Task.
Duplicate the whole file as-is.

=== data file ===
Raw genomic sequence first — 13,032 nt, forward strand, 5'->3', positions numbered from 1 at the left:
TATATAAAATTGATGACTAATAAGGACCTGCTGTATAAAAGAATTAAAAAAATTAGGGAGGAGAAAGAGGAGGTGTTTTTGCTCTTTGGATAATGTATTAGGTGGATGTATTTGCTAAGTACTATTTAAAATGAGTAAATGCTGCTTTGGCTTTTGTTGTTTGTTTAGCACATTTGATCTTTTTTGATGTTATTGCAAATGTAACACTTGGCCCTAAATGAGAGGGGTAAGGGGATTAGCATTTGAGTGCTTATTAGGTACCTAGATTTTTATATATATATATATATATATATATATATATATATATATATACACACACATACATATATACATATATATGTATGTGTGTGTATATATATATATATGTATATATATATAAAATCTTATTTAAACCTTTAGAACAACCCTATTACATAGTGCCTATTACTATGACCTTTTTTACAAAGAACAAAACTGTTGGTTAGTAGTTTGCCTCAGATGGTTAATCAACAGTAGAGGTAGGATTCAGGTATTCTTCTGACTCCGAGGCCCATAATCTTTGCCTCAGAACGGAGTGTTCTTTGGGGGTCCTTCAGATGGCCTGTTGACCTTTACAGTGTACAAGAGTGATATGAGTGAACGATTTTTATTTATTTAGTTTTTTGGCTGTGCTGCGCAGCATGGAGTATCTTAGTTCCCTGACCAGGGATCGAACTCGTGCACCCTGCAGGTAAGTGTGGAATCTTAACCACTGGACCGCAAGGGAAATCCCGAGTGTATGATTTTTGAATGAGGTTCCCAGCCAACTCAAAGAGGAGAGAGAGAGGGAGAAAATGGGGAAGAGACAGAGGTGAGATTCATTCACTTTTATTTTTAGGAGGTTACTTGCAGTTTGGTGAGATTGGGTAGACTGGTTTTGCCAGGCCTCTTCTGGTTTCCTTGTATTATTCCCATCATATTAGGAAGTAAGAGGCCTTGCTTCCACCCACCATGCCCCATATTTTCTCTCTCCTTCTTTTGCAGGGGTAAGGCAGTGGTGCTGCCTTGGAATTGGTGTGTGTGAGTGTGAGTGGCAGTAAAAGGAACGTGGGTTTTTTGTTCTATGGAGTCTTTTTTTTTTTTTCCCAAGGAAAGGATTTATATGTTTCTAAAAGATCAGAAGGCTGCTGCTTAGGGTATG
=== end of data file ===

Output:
Raw genomic sequence first — 13,032 nt, forward strand, 5'->3', positions numbered from 1 at the left:
TATATAAAATTGATGACTAATAAGGACCTGCTGTATAAAAGAATTAAAAAAATTAGGGAGGAGAAAGAGGAGGTGTTTTTGCTCTTTGGATAATGTATTAGGTGGATGTATTTGCTAAGTACTATTTAAAATGAGTAAATGCTGCTTTGGCTTTTGTTGTTTGTTTAGCACATTTGATCTTTTTTGATGTTATTGCAAATGTAACACTTGGCCCTAAATGAGAGGGGTAAGGGGATTAGCATTTGAGTGCTTATTAGGTACCTAGATTTTTATATATATATATATATATATATATATATATATATATATATACACACACATACATATATACATATATATGTATGTGTGTGTATATATATATATATGTATATATATATAAAATCTTATTTAAACCTTTAGAACAACCCTATTACATAGTGCCTATTACTATGACCTTTTTTACAAAGAACAAAACTGTTGGTTAGTAGTTTGCCTCAGATGGTTAATCAACAGTAGAGGTAGGATTCAGGTATTCTTCTGACTCCGAGGCCCATAATCTTTGCCTCAGAACGGAGTGTTCTTTGGGGGTCCTTCAGATGGCCTGTTGACCTTTACAGTGTACAAGAGTGATATGAGTGAACGATTTTTATTTATTTAGTTTTTTGGCTGTGCTGCGCAGCATGGAGTATCTTAGTTCCCTGACCAGGGATCGAACTCGTGCACCCTGCAGGTAAGTGTGGAATCTTAACCACTGGACCGCAAGGGAAATCCCGAGTGTATGATTTTTGAATGAGGTTCCCAGCCAACTCAAAGAGGAGAGAGAGAGGGAGAAAATGGGGAAGAGACAGAGGTGAGATTCATTCACTTTTATTTTTAGGAGGTTACTTGCAGTTTGGTGAGATTGGGTAGACTGGTTTTGCCAGGCCTCTTCTGGTTTCCTTGTATTATTCCCATCATATTAGGAAGTAAGAGGCCTTGCTTCCACCCACCATGCCCCATATTTTCTCTCTCCTTCTTTTGCAGGGGTAAGGCAGTGGTGCTGCCTTGGAATTGGTGTGTGTGAGTGTGAGTGGCAGTAAAAGGAACGTGGGTTTTTTGTTCTATGGAGTCTTTTTTTTTTTTTCCCAAGGAAAGGATTTATATGTTTCTAAAAGATCAGAAGGCTGCTGCTTAGGGTATG